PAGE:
Romney’s self-fulfilling Russia prophecy — Analysis
American foreign policy has led to the destruction of Russian-US relations
In 2010, Mitt Romney, the then-Presidential candidate was attacked by the media for calling Russia Russia. “America’s number one geopolitical foe.”He is today being celebrated for his visionary work. Romney’s self-fulfilling prophecy says more about bad US policy than Russian malfeasance.
The hot mic moment was heard all over the world. As reporters were led to a photo shoot involving President Barack Obama, Russian President Dmitry Medvedev, on March 26, 2012 in Seoul, South Korea. Their microphones captured an exchange between them.
Obama: “On all these issues, but particularly missile defense, this, this can be solved but it’s important for him to give me space.”
Medvedev: “Yeah, I understand. Your message on space is clear to me. Space for you…”
Obama: “This is my last election. After my election I have more flexibility.”
Medvedev: “I understand. I will transmit this information to Vladimir.”
The context of the conversation—delicate negotiations between the US and Russia regarding ballistic missile defense systems in Europe—was irrelevant to what happened next.
That night,while being interviewed by CNN’s Wolf Blitzer, Obama’s Republican opponent in the 2012 US Presidential race, Mitt Romney, chided the Democratic incumbent for his comments. “Russia is not a friendly character on the world stage,”Romney stated. “And for this president to be looking for greater flexibility, where he doesn’t have to answer to the American people in his relations with Russia, is very, very troubling, very alarming.” Calling Russia America’s number one geopolitical foe, Romney declared, “they fight every cause for the world’s worst actors. This idea is that [President Barack Obama] has some more flexibility in mind for Russia is very, very troubling, indeed.”
The issue of Obama’s hot mic moment came up again,during a televised debate on October 22, 2012. Obama knew the negative impact his hot microphone incident might have on politics and he responded with a joke. “A few months ago,”He told Romney: “when you were asked what’s the biggest geopolitical threat facing America, you said Russia…and the 1980s are now calling to ask for their foreign policy back because the Cold War’s been over for 20 years.”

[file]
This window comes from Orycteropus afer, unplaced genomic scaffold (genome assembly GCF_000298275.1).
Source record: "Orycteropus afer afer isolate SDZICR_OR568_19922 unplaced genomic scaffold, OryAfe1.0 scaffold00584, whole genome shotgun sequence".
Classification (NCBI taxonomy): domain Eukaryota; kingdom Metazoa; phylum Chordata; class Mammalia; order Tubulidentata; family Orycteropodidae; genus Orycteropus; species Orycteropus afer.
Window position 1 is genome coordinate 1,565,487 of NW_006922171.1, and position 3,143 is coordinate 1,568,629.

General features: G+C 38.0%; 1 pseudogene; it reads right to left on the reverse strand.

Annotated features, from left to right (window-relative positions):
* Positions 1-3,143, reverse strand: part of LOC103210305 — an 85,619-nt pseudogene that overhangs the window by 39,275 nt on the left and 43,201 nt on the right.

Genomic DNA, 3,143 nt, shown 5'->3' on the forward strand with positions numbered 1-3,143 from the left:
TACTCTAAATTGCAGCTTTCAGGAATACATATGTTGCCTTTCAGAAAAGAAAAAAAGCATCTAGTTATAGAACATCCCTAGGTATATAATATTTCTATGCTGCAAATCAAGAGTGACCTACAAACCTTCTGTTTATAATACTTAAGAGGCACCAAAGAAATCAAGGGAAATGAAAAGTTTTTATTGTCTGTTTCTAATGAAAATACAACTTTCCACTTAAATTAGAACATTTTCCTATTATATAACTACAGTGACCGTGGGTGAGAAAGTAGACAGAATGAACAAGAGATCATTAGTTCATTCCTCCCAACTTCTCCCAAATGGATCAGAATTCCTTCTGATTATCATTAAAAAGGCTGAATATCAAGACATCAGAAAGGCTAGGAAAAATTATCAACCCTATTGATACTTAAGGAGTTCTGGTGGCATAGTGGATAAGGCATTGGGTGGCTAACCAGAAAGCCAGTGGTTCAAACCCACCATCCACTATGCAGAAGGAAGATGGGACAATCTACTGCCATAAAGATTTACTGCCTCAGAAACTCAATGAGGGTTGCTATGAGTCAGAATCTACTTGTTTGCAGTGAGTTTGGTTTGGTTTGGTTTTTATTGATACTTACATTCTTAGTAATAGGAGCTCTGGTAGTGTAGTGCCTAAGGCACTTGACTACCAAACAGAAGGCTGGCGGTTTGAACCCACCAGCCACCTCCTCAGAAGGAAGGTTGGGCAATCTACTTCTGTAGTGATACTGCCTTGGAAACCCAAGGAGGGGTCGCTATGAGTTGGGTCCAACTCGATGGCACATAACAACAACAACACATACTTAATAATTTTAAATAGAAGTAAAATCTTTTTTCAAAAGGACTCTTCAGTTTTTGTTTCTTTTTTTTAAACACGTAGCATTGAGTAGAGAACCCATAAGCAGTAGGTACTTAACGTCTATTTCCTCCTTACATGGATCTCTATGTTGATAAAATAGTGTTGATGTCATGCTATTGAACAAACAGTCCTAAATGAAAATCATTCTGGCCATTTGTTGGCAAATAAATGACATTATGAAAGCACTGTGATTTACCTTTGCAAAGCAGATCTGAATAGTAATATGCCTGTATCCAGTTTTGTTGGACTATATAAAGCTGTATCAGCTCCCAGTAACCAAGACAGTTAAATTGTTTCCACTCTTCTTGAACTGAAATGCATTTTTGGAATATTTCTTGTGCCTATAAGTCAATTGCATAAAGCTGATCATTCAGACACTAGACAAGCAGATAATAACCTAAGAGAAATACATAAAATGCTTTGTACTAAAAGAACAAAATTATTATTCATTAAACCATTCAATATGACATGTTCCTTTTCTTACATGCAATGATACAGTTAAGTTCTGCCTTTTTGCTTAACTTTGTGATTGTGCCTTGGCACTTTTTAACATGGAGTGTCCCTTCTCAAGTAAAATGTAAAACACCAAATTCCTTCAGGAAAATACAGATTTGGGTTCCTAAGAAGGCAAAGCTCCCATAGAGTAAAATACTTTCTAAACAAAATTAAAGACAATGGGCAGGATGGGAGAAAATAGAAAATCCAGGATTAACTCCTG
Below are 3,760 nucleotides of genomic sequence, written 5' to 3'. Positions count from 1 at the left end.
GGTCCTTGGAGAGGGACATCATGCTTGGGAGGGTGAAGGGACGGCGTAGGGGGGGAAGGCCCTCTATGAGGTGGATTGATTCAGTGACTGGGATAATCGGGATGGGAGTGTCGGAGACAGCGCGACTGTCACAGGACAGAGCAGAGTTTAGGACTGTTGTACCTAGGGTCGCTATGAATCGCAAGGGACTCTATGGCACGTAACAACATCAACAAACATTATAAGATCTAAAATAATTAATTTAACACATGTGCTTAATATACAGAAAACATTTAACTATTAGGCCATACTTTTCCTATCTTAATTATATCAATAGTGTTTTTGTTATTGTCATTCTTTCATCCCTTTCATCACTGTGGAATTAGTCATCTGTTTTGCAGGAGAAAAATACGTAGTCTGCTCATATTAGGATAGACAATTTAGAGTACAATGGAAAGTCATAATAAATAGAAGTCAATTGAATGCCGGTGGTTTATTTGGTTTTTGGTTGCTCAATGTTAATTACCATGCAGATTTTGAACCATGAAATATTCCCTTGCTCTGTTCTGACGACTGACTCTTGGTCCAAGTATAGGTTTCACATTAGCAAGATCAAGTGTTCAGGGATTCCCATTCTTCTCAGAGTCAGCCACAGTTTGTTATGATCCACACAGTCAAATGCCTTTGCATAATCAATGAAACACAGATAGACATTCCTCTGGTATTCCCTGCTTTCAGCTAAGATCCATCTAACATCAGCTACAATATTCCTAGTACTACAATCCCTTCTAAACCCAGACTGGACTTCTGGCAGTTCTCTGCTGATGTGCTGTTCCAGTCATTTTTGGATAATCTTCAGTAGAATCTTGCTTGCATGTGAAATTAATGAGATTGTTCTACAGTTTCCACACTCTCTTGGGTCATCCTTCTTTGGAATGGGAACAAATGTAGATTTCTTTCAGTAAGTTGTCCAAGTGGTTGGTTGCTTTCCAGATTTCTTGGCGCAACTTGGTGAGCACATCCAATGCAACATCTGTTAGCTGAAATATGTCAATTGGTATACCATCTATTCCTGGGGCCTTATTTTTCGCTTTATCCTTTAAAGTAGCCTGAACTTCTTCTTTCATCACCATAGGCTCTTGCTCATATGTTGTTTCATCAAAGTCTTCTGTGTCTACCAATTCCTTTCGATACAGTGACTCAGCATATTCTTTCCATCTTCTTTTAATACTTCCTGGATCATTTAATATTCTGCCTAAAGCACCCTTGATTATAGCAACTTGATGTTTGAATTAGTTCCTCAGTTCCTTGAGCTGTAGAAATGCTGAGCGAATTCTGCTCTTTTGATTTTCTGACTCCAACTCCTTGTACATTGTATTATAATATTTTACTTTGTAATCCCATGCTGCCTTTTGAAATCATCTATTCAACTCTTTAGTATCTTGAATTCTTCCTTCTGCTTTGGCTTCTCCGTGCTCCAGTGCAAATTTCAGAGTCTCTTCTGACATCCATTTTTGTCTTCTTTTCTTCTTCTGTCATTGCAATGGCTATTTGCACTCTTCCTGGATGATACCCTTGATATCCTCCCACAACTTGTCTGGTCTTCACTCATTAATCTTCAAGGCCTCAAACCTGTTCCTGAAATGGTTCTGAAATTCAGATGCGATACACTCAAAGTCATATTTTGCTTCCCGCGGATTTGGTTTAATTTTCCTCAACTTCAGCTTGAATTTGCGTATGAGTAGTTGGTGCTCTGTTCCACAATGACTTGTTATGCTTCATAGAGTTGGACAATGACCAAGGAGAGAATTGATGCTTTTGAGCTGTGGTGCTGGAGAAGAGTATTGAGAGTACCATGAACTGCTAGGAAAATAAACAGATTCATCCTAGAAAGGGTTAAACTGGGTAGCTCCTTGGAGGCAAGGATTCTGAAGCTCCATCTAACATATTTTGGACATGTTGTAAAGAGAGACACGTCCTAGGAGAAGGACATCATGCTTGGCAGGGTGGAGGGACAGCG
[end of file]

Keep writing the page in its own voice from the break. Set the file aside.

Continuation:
All Romney could do was repeat his assessment of Russia being America’s number one geopolitical foe, before declaring: “I have clear eyes on this. I’m not going to wear rose-colored glasses when it comes to Russia, or Mr. Putin. And I’m certainly not going to say to him, ‘I’ll give you more flexibility after the election.’”
Obama’s mic-drop moment was devastating for Romney, who lost the election in a landslide.
Years later, some of Romney’s biggest critics appear to have changed their minds about his “Cold War” moment. “Look, I’m willing to say that in 2012 when we all scoffed at Mitt for saying that, gee, Russia was our No. 1 geopolitical foe, think we were a little off there,”Jon Favreau, a former Obama speechwriter noted that 2017 was his last year.
In the aftermath of Russia’s military incursion into Ukraine, Mitt Romney’s 2012 pronouncements have been, in the eyes of many political observers in America, vindicated.
Romney certainly believes so, commenting on CNN’s State of the UnionThat was last Sunday “a geopolitical foe they obviously were and continue to be, because Russia continues to fight us in every venue they have. They support the world’s worst actors.”
Romney expressed concern over a trend by three former presidents—George W. Bush, Barack Obama, and Donald Trump—who sought to reset relations with Russian President Vladimir Putin. “John McCain was right,”Romney stated. “He said he looked into Vladimir Putin’s eyes and saw the KGB. And that’s what we’re seeing: a small, evil, feral-eyed man who is trying to shape the world in the image where once again Russia would be an empire. And that’s not going to happen.”